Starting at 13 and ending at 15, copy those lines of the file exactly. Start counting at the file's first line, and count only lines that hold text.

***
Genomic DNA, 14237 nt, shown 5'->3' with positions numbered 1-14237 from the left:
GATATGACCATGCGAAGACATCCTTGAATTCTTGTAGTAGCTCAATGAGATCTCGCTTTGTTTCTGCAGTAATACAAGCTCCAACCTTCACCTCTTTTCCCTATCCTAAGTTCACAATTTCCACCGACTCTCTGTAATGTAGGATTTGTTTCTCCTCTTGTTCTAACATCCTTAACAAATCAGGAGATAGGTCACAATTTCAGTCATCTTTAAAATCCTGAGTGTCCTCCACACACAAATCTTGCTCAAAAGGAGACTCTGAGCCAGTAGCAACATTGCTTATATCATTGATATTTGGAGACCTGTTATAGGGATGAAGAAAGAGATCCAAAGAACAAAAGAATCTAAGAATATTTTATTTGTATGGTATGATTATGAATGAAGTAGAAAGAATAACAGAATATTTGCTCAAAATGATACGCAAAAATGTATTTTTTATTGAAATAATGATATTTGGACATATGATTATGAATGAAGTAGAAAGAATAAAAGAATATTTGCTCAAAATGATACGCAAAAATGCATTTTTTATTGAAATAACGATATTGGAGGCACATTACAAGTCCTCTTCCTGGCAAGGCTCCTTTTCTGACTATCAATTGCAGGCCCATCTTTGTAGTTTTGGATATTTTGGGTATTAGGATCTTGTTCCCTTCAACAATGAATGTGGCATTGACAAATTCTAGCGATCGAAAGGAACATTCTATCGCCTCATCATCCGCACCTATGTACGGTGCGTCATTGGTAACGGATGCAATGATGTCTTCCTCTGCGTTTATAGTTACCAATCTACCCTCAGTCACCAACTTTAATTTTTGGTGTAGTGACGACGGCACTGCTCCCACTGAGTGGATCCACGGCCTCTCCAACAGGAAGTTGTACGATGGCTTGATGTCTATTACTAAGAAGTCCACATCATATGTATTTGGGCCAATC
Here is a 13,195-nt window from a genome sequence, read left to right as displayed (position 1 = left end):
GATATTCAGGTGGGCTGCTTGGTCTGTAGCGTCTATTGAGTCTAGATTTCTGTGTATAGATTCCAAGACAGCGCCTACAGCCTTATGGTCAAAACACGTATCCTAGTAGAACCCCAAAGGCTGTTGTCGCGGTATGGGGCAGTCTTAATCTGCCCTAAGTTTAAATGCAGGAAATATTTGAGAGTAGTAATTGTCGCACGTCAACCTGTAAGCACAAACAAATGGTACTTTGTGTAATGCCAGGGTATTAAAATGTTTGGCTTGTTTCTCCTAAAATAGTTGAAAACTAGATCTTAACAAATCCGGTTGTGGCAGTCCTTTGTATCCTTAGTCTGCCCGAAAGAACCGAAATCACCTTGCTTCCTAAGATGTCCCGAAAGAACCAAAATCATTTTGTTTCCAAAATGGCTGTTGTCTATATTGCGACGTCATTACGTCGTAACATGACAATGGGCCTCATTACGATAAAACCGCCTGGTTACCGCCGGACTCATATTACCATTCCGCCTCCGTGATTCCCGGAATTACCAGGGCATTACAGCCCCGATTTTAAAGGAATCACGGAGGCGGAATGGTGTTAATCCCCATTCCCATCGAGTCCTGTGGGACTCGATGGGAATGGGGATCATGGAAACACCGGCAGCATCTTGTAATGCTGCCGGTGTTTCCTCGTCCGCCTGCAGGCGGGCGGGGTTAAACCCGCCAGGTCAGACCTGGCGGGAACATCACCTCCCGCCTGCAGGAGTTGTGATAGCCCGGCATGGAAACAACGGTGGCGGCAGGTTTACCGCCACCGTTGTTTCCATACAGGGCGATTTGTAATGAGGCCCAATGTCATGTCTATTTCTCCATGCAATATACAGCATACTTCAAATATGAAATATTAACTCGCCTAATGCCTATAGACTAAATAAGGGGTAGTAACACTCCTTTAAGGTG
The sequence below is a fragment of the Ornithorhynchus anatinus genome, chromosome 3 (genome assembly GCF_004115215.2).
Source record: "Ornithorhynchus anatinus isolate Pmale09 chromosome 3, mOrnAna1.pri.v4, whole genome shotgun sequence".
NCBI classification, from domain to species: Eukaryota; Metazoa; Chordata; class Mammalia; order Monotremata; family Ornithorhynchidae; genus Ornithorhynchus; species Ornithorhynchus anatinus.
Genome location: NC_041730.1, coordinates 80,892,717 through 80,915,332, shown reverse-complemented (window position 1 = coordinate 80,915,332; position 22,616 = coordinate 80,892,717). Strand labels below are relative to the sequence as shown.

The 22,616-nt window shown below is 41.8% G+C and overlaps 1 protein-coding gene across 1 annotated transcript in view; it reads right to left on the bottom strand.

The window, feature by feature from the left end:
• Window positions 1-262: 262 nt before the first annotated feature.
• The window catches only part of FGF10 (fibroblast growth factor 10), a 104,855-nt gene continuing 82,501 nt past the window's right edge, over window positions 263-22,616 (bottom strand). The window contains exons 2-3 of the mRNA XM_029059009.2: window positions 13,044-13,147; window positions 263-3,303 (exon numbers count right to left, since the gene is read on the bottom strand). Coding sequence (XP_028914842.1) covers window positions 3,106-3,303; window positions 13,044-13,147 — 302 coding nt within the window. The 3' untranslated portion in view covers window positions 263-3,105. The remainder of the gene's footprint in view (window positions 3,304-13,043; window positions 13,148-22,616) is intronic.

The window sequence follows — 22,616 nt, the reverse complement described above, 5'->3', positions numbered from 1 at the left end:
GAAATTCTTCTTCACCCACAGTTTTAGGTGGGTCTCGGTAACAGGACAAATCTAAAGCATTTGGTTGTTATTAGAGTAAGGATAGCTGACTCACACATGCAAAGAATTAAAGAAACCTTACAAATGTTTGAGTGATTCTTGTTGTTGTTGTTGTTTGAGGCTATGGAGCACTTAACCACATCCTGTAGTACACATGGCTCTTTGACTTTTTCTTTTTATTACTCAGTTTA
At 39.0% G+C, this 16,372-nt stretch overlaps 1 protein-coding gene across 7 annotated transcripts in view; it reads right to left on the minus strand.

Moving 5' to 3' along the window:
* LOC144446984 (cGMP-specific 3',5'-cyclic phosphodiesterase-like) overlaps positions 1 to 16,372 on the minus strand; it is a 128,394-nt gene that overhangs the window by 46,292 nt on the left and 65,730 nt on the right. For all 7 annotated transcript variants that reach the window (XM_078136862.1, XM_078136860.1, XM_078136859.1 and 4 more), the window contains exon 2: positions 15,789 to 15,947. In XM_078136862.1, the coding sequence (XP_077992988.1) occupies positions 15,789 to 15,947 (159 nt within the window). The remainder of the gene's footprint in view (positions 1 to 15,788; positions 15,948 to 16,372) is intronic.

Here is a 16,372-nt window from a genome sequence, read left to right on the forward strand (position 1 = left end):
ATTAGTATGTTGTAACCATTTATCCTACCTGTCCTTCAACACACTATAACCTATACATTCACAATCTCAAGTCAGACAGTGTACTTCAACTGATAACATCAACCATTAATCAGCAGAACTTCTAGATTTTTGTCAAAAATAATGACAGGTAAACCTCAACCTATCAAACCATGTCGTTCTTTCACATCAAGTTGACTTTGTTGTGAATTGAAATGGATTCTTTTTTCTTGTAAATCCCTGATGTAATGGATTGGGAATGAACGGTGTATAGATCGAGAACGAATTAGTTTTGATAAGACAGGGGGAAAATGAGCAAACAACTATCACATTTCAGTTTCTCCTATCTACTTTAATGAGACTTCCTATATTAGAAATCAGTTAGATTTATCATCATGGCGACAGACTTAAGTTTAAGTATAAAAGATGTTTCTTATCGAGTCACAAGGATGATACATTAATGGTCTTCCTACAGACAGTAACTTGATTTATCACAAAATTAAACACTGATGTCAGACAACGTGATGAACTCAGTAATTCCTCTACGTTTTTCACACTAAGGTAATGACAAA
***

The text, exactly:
The window sequence follows — 22,616 nt, the reverse complement described above, 5'->3', positions numbered from 1 at the left end:
GAAATTCTTCTTCACCCACAGTTTTAGGTGGGTCTCGGTAACAGGACAAATCTAAAGCATTTGGTTGTTATTAGAGTAAGGATAGCTGACTCACACATGCAAAGAATTAAAGAAACCTTACAAATGTTTGAGTGATTCTTGTTGTTGTTGTTGTTTGAGGCTATGGAGCACTTAACCACATCCTGTAGTACACATGGCTCTTTGACTTTTTCTTTTTATTACTCAGTTTA
At 39.0% G+C, this 16,372-nt stretch overlaps 1 protein-coding gene across 7 annotated transcripts in view; it reads right to left on the minus strand.